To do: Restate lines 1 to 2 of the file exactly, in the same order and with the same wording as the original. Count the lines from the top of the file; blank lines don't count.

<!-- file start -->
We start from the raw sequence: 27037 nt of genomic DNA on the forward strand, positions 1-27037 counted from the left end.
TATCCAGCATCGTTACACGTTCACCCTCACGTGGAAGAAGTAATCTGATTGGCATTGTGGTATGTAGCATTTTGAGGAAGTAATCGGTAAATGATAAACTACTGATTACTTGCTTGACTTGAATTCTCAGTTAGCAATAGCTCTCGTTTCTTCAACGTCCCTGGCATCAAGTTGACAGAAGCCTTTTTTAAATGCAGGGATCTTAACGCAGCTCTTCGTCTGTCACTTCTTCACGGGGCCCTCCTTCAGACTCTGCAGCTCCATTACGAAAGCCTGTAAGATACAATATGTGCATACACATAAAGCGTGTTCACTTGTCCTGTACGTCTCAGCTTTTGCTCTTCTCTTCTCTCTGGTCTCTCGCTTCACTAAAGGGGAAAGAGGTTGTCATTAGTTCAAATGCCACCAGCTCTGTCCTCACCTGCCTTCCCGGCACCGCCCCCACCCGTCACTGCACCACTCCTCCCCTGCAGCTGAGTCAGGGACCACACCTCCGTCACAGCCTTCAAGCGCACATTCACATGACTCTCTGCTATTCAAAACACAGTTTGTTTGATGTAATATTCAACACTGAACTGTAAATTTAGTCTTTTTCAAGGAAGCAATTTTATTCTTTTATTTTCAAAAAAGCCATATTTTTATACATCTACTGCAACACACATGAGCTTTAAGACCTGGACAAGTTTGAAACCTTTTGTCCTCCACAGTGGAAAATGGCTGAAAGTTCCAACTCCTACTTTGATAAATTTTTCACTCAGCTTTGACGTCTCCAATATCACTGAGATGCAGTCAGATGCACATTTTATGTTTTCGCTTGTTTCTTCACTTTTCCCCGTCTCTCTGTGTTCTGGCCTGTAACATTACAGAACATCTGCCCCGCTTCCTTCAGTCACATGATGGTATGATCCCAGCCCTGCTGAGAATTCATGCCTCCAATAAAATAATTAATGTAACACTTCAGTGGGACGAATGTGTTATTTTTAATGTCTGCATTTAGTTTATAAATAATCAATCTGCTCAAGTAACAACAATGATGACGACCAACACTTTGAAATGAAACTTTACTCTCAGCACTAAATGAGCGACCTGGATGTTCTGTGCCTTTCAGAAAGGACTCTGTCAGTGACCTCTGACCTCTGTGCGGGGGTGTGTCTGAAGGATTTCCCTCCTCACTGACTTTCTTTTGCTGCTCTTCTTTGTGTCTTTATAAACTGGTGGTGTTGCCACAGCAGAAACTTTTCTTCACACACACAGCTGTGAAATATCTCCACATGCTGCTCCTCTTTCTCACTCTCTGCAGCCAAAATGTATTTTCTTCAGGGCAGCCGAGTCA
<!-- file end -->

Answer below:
We start from the raw sequence: 27037 nt of genomic DNA on the forward strand, positions 1-27037 counted from the left end.
TATCCAGCATCGTTACACGTTCACCCTCACGTGGAAGAAGTAATCTGATTGGCATTGTGGTATGTAGCATTTTGAGGAAGTAATCGGTAAATGATAAACTACTGATTACTTGCTTGACTTGAATTCTCAGTTAGCAATAGCTCTCGTTTCTTCAACGTCCCTGGCATCAAGTTGACAGAAGCCTTTTTTAAATGCAGGGATCTTAACGCAGCTCTTCGTCTGTCACTTCTTCACGGGGCCCTCCTTCAGACTCTGCAGCTCCATTACGAAAGCCTGTAAGATACAATATGTGCATACACATAAAGCGTGTTCACTTGTCCTGTACGTCTCAGCTTTTGCTCTTCTCTTCTCTCTGGTCTCTCGCTTCACTAAAGGGGAAAGAGGTTGTCATTAGTTCAAATGCCACCAGCTCTGTCCTCACCTGCCTTCCCGGCACCGCCCCCACCCGTCACTGCACCACTCCTCCCCTGCAGCTGAGTCAGGGACCACACCTCCGTCACAGCCTTCAAGCGCACATTCACATGACTCTCTGCTATTCAAAACACAGTTTGTTTGATGTAATATTCAACACTGAACTGTAAATTTAGTCTTTTTCAAGGAAGCAATTTTATTCTTTTATTTTCAAAAAAGCCATATTTTTATACATCTACTGCAACACACATGAGCTTTAAGACCTGGACAAGTTTGAAACCTTTTGTCCTCCACAGTGGAAAATGGCTGAAAGTTCCAACTCCTACTTTGATAAATTTTTCACTCAGCTTTGACGTCTCCAATATCACTGAGATGCAGTCAGATGCACATTTTATGTTTTCGCTTGTTTCTTCACTTTTCCCCGTCTCTCTGTGTTCTGGCCTGTAACATTACAGAACATCTGCCCCGCTTCCTTCAGTCACATGATGGTATGATCCCAGCCCTGCTGAGAATTCATGCCTCCAATAAAATAATTAATGTAACACTTCAGTGGGACGAATGTGTTATTTTTAATGTCTGCATTTAGTTTATAAATAATCAATCTGCTCAAGTAACAACAATGATGACGACCAACACTTTGAAATGAAACTTTACTCTCAGCACTAAATGAGCGACCTGGATGTTCTGTGCCTTTCAGAAAGGACTCTGTCAGTGACCTCTGACCTCTGTGCGGGGGTGTGTCTGAAGGATTTCCCTCCTCACTGACTTTCTTTTGCTGCTCTTCTTTGTGTCTTTATAAACTGGTGGTGTTGCCACAGCAGAAACTTTTCTTCACACACACAGCTGTGAAATATCTCCACATGCTGCTCCTCTTTCTCACTCTCTGCAGCCAAAATGTATTTTCTTCAGGGCAGCCGAGTCA